Home Relationship How to Deal With an Insecure Partner in a Relationship

How to Deal With an Insecure Partner in a Relationship

How to Deal With an Insecure Partner in a Relationship

In every relationship, insecurity is bound to surface from time to time for one or both partners. However, when a person’s insecurity becomes chronic and disproportionate, it can negatively impact the well-being and intimate connection within the couple.

Dealing with an insecure partner’s unwarranted jealousy, need for constant reassurance, or tendency to see potential threats around every corner where there are none takes patience, empathy and clear boundaries.

This blog post will provide insights into why people develop strong insecure attachment styles, how it commonly plays out in relationships, and evidence-based strategies for managing an insecure partner effectively without enabling dysfunctional behaviors or sacrificing your own needs.

Let’s dive in.

Understanding Insecure Attachment

Attachment theory, first proposed by John Bowlby, suggests the way we emotionally bond with our earliest caregivers deeply impacts our expectations and behavior patterns in future relationships.

Children who receive inconsistent, invalidating or neglectful care develop insecure attachment styles versus those with attuned, predictable caregivers who build secure attachment.

Specifically, people with anxious-preoccupied attachment styles tend to constantly worry about being abandoned and strive to gain attention/approval through neediness, clinginess or demands on their partner’s time and energy.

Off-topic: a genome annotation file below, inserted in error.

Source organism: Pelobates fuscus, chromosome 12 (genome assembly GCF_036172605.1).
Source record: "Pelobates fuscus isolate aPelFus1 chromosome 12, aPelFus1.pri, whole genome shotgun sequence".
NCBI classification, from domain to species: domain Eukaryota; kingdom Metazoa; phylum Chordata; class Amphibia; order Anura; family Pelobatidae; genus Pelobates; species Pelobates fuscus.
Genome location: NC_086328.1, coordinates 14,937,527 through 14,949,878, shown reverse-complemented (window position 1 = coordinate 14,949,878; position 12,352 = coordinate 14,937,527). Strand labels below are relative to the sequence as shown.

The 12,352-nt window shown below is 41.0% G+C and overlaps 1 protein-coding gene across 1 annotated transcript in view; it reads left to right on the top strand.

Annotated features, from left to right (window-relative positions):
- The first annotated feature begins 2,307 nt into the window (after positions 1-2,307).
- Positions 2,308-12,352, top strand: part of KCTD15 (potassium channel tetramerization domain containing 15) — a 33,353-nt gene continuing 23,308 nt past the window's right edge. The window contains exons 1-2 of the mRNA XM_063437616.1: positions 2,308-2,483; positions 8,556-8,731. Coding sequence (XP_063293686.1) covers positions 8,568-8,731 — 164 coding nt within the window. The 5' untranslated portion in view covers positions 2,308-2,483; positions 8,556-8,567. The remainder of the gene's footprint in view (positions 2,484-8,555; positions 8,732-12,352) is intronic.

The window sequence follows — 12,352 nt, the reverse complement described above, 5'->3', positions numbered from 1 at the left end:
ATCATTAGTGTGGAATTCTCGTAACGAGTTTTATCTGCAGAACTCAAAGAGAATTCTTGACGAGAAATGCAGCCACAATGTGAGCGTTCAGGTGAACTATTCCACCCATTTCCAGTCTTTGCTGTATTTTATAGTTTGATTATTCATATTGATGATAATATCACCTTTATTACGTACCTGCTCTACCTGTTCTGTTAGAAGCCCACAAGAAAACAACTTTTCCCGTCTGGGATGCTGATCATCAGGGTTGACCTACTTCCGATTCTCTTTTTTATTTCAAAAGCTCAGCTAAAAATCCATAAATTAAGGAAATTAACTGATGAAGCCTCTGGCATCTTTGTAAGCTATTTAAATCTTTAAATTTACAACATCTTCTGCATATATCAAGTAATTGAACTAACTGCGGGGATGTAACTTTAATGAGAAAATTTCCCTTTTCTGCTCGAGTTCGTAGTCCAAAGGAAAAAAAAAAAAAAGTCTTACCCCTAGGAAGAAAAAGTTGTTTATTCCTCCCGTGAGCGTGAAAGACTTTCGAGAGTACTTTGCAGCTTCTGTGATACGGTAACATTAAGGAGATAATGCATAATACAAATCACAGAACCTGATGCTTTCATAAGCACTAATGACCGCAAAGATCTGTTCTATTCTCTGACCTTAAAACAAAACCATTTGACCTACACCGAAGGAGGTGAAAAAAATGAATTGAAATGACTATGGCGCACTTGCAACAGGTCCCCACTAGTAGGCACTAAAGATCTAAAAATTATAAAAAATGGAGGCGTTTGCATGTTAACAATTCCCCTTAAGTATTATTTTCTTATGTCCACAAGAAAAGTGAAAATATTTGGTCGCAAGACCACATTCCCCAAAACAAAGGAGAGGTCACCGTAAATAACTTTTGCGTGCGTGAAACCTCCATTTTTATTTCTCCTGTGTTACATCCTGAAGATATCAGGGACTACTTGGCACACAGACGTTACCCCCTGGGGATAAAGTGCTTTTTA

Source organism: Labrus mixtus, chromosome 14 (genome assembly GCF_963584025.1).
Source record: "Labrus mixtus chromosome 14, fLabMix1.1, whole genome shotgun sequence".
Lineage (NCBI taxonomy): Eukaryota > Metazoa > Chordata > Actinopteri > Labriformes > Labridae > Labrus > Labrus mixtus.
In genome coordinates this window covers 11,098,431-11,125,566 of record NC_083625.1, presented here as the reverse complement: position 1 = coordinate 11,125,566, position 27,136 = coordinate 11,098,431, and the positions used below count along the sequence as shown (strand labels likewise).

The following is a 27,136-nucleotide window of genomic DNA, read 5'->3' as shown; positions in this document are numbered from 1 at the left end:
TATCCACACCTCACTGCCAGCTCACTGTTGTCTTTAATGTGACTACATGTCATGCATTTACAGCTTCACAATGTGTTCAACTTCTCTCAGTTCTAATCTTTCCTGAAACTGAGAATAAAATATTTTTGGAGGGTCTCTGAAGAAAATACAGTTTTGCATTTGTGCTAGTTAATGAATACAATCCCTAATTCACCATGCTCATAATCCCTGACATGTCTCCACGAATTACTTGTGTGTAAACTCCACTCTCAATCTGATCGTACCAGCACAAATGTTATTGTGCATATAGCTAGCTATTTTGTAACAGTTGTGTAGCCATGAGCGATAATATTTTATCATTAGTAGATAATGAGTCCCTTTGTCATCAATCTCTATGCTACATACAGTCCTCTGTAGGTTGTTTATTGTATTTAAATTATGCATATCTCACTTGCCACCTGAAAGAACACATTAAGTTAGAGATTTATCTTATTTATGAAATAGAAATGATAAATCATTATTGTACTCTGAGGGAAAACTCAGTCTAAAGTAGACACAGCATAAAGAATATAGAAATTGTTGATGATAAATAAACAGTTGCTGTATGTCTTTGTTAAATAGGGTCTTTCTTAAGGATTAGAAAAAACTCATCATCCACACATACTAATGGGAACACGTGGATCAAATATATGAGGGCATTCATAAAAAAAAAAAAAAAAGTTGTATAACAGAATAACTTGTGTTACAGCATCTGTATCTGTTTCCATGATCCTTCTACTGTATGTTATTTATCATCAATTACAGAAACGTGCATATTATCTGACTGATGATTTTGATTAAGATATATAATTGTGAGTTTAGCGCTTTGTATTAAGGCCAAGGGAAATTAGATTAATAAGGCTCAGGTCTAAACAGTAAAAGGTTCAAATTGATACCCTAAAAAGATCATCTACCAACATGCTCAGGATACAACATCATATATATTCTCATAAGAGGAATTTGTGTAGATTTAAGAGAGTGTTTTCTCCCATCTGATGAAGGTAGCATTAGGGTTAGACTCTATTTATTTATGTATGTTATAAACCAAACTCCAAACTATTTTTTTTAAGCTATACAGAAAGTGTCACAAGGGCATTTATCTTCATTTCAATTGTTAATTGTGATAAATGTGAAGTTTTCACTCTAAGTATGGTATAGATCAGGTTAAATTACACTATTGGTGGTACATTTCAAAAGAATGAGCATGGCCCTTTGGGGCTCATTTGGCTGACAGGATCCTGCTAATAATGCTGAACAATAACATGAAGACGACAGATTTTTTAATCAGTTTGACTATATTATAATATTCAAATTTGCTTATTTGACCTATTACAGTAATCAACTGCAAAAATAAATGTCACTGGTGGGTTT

Those with dismissive-avoidant styles distrust intimacy, seek independence to an extreme and tend to withdraw emotionally when closeness increases due to fears of engulfment or loss of control.

In adulthood, these insecure internal working models unconsciously shape how we perceive and interact within romantic relationships.

Partners of the insecurely attached may find themselves on a rollercoaster of emotional highs and lows as suspicion, neediness, avoidance of intimacy and reluctance to trust affect the dynamics. Understanding this underlying psychology can promote compassion when handling issues that arise.

ALSO READ:  How Love Turns to Hate - Passion to Dispassion

Common Behaviors of the Insecure Partner

Some typical behaviors exhibited by those struggling with chronic insecurity in relationships include:

1. Unwarranted jealousy and distrust of their partner’s loyalty even without evidence of infidelity.